News Feature | February 1, 2018

EPA Declares War On Lead Contamination

Peter Chawaga - editor

By Peter Chawaga

Three years after lead contamination in the drinking water of Flint, MI, launched a full-fledged national crisis, the U.S. EPA has expressed its commitment to solving the problem in no uncertain terms.

“[EPA Administrator Scott] Pruitt hosted a meeting Jan. 8 for state and local officials at agency headquarters in Washington to obtain feedback on ways to update the 1991 Lead and Copper Rule [LCR], a federal mandate that dictates how communities test for lead in drinking water,” the Washington Examiner reported. “Participants are convinced Pruitt is committed to making the rule tougher as the main focus of his ‘war on lead.’”

Skeptics of the plan point to the fact that solutions have yet to materialize and that other work so far at the EPA has been focused on weakening regulations.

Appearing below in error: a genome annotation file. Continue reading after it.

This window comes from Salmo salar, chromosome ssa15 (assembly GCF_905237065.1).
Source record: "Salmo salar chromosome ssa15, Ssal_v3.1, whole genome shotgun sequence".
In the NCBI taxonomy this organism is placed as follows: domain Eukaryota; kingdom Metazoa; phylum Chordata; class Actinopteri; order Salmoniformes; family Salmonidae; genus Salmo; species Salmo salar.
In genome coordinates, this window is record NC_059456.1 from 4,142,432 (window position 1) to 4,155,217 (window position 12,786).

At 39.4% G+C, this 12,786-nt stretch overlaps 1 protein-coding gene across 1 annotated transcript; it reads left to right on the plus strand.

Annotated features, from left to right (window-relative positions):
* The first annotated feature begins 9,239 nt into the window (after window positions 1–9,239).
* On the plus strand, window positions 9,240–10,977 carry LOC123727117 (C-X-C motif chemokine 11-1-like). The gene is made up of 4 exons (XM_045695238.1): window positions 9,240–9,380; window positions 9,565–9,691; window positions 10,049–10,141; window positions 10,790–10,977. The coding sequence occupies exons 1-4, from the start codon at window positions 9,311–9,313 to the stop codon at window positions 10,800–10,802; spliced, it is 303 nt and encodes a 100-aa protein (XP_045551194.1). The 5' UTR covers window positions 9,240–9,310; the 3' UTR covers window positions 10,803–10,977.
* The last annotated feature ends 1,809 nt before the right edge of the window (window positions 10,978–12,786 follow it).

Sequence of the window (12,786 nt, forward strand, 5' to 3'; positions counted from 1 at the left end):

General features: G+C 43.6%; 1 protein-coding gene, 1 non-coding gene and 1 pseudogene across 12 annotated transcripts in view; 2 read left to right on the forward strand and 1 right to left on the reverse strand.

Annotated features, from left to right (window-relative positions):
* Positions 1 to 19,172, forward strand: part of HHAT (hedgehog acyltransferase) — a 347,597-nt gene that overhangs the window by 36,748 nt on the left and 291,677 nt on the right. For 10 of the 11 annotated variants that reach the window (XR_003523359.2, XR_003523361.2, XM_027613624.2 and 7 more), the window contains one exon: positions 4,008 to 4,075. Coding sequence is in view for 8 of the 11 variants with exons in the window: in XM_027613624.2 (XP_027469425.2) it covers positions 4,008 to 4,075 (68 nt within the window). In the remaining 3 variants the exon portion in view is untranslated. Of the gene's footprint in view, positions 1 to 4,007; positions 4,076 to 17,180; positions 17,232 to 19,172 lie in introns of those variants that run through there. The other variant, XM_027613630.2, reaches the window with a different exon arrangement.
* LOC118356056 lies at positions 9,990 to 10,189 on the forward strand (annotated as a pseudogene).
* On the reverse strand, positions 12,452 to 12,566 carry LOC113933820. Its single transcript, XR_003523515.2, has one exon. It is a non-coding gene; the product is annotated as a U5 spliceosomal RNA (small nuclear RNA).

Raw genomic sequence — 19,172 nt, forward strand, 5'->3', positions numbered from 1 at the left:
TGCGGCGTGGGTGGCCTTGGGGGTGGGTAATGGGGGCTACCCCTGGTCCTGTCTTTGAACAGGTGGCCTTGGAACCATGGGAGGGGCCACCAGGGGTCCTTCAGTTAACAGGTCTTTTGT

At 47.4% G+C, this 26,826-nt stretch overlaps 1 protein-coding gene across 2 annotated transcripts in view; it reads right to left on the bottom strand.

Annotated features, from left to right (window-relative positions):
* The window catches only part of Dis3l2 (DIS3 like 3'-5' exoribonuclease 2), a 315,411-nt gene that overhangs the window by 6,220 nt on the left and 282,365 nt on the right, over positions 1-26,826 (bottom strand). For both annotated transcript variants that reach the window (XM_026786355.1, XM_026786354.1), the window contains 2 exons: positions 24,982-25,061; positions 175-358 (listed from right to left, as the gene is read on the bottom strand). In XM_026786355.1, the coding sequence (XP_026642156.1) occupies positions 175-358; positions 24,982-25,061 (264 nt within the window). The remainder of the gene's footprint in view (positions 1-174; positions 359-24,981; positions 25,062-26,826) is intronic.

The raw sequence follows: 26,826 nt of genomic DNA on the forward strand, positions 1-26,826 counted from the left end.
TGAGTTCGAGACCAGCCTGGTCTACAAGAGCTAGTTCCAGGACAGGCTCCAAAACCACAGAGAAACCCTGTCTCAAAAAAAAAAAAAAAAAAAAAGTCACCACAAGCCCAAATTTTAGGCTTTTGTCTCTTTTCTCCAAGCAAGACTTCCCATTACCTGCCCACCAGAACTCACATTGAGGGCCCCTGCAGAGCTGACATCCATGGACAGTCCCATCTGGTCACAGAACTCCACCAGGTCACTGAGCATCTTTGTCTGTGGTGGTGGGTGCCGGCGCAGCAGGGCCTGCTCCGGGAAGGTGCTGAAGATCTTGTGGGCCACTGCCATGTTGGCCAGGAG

“Critics question Pruitt’s sincerity, noting his aggressive agenda to delay, weaken, or eliminate other EPA rules, and suggesting the agency may try to weaken the Lead and Copper Rule to help the industry,” per the Examiner.

But the problem with lead contamination stems directly from the country’s outdated drinking water service lines and solving the problem seems aligned with President Trump’s outspoken commitment to improving infrastructure. Plus, Pruitt has long been critical of the lack of progress on curbing lead contamination.

“Pruitt has criticized EPA’s enforcement of existing federal water regulation previously, including what he’s characterized as the agency’s lack of urgency in dealing with Flint’s water emergency,” according to Michigan Live. “Although testing for lead and copper was done after the change in water source in April 2014, the city disregarded LCR rules requiring it to seek out homes with lead plumbing for testing.”

While details of a plan to revamp the LCR aren’t yet public, Pruitt has indicated that he could take a holistic approach.

“I understand [replacing lead lines] is a costly endeavor,” Pruitt said during a December testimony to Congress, per the Examiner. “Look, it’s not just service lines; it’s corrosion control measures that need to be deployed, obviously paint as well. So, there’s a multi-faceted approach that we need to evaluate on how to ‘declare a war on lead,’ if you will.”

For similar stories visit Water Online’s Drinking Water Regulations And Legislation Solutions Center.